The original proverb: “干的早不如干的巧。”
A phonetic transcription: “gan de zao bu ru gan de qiao.”
Direct, word-for-word translation: “do early is not as good as do smartly.”
Translation: “doing smartly is better than doing early.”
I suppose you might look at this and think that procrastination is the soul of Chinese work ethics.
But in all seriousness, given the context of the traditional work ethics, this proverb is almost necessary. The traditional Chinese philosophy towards work – and, one might say, life in general – is as the informant puts it, “about diligence and nothing else”. The informant speculates that this might have to do with the Chinese people’s early development of and dependence on agriculture – after all, there really were no alternatives for early farmers but to work as hard as they could and for as long as they could. Diligence and industry, it has always been believed, are all it takes to produce results.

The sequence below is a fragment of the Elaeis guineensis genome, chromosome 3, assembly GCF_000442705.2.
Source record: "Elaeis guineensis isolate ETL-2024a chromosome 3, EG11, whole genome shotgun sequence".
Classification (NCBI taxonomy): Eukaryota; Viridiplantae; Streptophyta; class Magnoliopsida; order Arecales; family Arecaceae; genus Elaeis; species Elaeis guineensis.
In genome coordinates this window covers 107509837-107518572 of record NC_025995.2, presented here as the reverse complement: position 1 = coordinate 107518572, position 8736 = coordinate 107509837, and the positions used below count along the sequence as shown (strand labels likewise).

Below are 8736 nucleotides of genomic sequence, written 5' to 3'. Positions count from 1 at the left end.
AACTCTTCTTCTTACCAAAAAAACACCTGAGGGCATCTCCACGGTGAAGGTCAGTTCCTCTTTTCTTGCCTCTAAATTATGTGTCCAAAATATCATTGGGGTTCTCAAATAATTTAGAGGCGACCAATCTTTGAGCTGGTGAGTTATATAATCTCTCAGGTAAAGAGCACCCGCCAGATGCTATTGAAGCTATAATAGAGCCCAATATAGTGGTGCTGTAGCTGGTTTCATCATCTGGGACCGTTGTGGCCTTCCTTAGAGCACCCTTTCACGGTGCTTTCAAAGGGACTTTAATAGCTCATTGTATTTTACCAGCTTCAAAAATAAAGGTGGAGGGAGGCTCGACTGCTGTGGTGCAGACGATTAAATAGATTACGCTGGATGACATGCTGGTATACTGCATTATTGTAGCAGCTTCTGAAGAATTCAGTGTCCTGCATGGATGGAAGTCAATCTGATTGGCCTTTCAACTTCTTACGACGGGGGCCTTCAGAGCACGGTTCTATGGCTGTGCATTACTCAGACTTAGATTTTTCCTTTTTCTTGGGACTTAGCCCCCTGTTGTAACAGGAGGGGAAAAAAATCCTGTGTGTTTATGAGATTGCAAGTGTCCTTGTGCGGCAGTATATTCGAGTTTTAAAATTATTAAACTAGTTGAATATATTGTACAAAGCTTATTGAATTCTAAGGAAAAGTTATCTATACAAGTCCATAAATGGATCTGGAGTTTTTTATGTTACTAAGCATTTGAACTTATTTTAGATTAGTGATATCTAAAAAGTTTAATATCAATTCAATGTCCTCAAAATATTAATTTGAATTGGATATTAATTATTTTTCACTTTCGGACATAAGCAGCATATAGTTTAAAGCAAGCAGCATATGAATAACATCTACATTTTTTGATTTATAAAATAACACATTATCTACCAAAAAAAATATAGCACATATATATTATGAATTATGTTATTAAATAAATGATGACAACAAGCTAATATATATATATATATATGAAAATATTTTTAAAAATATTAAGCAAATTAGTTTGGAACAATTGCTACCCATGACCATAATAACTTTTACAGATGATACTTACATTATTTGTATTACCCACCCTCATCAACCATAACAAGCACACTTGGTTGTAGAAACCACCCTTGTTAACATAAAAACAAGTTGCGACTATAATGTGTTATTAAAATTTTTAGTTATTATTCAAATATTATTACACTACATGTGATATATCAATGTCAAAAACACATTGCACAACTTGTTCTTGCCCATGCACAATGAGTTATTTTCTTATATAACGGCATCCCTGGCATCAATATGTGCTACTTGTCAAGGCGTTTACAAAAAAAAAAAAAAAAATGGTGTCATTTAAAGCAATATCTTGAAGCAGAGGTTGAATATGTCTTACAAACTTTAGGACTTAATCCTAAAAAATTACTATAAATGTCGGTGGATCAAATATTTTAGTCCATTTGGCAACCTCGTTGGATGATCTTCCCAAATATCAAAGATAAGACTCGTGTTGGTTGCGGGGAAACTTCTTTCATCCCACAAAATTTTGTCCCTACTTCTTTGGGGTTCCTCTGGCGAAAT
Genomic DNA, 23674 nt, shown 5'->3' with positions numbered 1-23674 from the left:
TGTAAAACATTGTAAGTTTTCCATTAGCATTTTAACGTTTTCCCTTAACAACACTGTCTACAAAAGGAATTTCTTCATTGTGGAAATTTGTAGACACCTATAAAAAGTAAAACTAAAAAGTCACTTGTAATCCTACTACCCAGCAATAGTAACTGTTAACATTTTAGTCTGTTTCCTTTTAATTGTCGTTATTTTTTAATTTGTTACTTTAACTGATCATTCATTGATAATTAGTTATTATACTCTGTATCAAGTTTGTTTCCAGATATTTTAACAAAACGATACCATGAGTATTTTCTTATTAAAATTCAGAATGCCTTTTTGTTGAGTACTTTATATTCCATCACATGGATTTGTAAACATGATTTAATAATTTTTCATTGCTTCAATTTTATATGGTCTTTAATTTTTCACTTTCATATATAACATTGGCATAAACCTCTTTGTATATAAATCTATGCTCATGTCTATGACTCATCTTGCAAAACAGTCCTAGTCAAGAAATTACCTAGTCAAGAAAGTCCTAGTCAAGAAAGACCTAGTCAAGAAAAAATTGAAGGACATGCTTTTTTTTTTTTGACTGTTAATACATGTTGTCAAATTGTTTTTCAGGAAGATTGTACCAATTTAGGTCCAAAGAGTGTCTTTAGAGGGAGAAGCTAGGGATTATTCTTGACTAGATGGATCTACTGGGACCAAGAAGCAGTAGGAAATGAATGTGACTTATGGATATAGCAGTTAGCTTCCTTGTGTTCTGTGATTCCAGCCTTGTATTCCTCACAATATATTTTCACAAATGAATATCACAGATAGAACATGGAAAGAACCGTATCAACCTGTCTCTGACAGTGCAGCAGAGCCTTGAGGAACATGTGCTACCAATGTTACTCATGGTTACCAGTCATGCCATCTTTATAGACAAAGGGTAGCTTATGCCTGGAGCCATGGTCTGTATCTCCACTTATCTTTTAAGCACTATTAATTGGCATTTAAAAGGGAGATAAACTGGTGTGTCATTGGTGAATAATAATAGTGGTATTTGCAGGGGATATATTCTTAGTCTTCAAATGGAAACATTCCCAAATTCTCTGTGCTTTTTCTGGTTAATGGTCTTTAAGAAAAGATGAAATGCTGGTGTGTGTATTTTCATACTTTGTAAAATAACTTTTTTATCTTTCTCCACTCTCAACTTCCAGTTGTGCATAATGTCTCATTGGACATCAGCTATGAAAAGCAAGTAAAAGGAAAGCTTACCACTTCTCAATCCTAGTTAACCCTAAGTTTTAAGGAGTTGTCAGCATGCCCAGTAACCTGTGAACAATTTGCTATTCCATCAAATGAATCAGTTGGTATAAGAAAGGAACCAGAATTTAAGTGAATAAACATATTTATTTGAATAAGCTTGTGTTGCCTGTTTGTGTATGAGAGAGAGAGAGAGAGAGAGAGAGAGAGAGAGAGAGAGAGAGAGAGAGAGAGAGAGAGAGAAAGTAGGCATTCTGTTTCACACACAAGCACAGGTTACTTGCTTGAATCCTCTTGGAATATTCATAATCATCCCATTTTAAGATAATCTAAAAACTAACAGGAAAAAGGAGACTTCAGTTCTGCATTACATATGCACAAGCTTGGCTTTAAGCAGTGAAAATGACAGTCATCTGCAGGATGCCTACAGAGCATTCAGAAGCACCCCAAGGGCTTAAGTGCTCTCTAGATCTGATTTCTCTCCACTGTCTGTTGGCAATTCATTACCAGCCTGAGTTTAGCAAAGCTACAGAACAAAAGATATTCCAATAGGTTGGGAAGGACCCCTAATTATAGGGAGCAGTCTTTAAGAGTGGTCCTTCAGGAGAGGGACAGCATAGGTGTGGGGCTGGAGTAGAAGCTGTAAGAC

This mind set was applied to virtually every aspect of the Chinese culture. Workers in every trade and scholars in every field and poets in every art are all encouraged to start work as early as possible and for as long as possible.
So here be a much-needed proverb that recognizes the importance of inspiration and methodology over a rudimentary notion of diligence.
The informant is my mother. She would know of this tradition because, well, she’s Chinese. I certainly wouldn’t say that this is a favorite proverb of hers, but she certainly does enjoy reminding us of it whenever my brother and I are visibly stressed from work.
To me this case demonstrates what may be the most essential function of proverb: to remind of simple truths that are often forgotten because they run contrary to our intuitive beliefs. This particular case is especially interesting as the proverb counters one of the oldest and most prized Chinese virtues.